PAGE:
DOH allays bird flu fears after OFW from China dies
MANILA, Philippines–A 52-year-old Filipino musician who returned recently from China died two weeks ago after days of showing symptoms of the bird flu. His death, however, ended the possibility of the virus would spread in the country, according to the Department of Health.
At a press briefing on Monday, acting Health Secretary Janette Garin said the overseas Filipino worker’s death was considered a possible case of avian flu due to his travel history, exposure to live poultry, the symptoms he showed and the quick progress of his condition.
The OFW developed a cough, fever and diarrhea a day after he arrived on Feb. 9. He died on Feb. 14 after a couple of visits to the hospital for treatment, Garin told reporters.
“He had been working in China for six years but he decided to come home and be with his family when he felt he was becoming weak,” she said.
“This patient was initially referred to as a possible case of MERS (Middle east respiratory syndrome). However, upon review of his case profile, avian flu was a more proximate consideration,” said Garin.
People who had close contact with the patient before his death had already been given prophylaxis treatment for a week using Tamiflu, a frontline drug to treat bird flu. They have also been cleared of the virus after a week-long observation, which ended on Feb. 21.
Garin said health experts from Hong Kong closely monitored and guided local specialists in handling the suspected bird flu case.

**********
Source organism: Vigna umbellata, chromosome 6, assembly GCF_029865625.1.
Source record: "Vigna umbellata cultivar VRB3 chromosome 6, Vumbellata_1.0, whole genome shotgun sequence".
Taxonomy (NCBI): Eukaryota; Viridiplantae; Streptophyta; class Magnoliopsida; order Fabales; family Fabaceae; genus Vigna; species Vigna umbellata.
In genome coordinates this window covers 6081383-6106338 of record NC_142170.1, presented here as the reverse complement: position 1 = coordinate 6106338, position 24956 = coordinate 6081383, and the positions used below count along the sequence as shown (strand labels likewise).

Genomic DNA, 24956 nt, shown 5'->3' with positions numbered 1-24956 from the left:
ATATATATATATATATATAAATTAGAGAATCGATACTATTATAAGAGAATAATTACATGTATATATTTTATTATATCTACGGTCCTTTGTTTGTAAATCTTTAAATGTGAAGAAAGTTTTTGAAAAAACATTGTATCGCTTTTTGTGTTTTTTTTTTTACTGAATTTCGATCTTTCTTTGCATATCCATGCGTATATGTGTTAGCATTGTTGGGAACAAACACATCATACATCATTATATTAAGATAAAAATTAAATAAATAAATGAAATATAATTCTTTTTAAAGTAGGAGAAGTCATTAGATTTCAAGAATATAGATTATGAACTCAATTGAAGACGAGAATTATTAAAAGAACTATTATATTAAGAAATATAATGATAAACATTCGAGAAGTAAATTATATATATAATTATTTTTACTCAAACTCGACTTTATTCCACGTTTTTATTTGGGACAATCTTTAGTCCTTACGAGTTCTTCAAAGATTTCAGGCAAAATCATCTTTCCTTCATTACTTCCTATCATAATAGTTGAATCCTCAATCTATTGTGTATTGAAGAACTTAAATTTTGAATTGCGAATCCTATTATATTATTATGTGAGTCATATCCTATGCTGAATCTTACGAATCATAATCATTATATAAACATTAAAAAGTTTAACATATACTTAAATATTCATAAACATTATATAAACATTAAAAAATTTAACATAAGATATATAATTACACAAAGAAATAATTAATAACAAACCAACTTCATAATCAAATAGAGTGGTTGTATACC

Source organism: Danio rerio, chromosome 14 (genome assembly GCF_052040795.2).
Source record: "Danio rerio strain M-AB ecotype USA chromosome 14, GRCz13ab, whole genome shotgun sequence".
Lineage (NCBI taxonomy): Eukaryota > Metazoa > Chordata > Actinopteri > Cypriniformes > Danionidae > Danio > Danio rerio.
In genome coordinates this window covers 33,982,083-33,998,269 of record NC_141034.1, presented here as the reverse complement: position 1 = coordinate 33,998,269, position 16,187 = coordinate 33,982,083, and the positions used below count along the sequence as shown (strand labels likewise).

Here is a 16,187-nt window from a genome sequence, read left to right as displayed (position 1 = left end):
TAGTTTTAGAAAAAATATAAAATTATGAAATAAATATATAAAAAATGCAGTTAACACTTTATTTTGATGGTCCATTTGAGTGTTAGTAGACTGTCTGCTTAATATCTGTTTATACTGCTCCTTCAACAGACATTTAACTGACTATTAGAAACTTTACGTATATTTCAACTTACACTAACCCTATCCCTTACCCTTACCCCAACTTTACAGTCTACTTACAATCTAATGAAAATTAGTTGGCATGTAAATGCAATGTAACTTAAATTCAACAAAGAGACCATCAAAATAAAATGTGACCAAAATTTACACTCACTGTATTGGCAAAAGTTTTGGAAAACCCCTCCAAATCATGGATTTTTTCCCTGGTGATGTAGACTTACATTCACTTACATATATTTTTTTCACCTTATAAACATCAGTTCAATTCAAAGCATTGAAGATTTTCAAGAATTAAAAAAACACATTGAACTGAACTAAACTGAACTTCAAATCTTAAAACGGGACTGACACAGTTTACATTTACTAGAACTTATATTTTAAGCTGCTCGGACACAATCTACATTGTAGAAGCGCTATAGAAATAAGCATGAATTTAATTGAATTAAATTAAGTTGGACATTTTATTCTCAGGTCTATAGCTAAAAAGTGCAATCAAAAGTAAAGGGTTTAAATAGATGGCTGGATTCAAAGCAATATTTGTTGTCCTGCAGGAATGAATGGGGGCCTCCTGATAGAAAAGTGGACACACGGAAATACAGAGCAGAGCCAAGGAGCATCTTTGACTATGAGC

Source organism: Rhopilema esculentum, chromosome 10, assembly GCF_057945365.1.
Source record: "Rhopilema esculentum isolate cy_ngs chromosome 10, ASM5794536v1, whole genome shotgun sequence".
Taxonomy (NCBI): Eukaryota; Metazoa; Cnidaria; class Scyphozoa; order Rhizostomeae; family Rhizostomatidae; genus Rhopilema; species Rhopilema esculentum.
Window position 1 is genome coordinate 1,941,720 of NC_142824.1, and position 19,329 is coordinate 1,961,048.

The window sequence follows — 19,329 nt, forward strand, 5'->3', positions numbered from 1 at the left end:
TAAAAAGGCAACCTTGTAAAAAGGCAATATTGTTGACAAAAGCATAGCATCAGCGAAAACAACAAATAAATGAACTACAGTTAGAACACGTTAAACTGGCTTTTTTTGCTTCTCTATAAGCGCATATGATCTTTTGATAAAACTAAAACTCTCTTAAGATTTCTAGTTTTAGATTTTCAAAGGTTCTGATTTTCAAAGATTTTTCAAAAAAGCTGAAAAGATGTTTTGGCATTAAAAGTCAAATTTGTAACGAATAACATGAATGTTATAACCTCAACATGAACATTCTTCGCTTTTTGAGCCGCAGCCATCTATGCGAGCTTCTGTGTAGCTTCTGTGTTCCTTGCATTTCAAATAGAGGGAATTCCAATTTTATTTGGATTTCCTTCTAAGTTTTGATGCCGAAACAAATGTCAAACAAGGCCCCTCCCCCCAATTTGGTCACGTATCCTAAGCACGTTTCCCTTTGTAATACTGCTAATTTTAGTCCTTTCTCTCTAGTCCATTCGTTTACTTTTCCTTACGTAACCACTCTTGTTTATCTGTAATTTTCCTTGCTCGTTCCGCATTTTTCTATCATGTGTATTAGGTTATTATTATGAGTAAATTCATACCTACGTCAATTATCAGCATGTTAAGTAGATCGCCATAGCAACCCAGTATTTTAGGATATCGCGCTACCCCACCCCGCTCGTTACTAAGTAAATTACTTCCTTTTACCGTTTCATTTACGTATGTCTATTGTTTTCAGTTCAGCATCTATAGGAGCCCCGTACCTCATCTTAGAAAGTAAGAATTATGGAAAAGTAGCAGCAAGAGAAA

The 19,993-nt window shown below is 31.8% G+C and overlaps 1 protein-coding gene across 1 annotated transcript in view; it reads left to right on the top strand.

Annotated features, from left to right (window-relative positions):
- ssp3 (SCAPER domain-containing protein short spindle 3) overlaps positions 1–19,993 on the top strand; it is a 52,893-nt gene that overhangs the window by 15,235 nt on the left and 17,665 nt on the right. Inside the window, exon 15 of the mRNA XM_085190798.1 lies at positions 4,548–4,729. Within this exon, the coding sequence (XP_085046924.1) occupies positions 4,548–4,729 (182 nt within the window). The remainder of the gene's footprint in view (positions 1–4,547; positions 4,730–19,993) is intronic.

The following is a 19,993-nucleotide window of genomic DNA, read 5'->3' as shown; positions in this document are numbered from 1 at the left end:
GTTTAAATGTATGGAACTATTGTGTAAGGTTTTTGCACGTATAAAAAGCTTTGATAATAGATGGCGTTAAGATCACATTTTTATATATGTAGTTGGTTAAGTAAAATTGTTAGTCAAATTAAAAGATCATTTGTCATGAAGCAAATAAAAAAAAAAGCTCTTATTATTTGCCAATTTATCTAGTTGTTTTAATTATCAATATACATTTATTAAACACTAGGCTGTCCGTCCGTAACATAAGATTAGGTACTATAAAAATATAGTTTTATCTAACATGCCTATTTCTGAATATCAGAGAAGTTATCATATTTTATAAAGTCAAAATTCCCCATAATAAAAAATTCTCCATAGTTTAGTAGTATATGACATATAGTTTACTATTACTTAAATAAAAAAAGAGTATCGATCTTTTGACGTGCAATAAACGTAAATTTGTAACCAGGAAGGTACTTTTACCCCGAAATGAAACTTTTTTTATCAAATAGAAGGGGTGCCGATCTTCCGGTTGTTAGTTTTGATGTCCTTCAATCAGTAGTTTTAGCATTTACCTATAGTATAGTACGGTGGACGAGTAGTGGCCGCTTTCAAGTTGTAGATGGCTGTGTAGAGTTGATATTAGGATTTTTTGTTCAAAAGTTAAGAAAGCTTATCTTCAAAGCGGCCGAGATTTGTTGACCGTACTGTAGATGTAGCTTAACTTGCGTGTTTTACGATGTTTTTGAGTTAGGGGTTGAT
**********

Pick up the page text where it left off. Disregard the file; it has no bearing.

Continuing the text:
“Initially, we considered an autopsy. But we saw the danger of performing an autopsy since if it was indeed [a case of] bird flu, there is the possibility the virus might be shed into the environment,” she said.
Garin said that instead, a “fully guided” biopsy was conducted on the body by trained personnel.
The result of the biopsy revealed pulmonary findings but they were “inconclusive,” said Garin. “The body was cremated, hence, this case has been declared closed,” she added that there was no other way to safely confirm if it was indeed bird flu.
Since none of the family members and others who had contact with the patient showed symptoms of bird flu, Garin said the Philippines remained free of the virus, which has infected birds and people in China and other Asian countries.
“If indeed the patient contracted bird flu, his death has ended the possibility of transmission. So there is nothing to fear,” she said.
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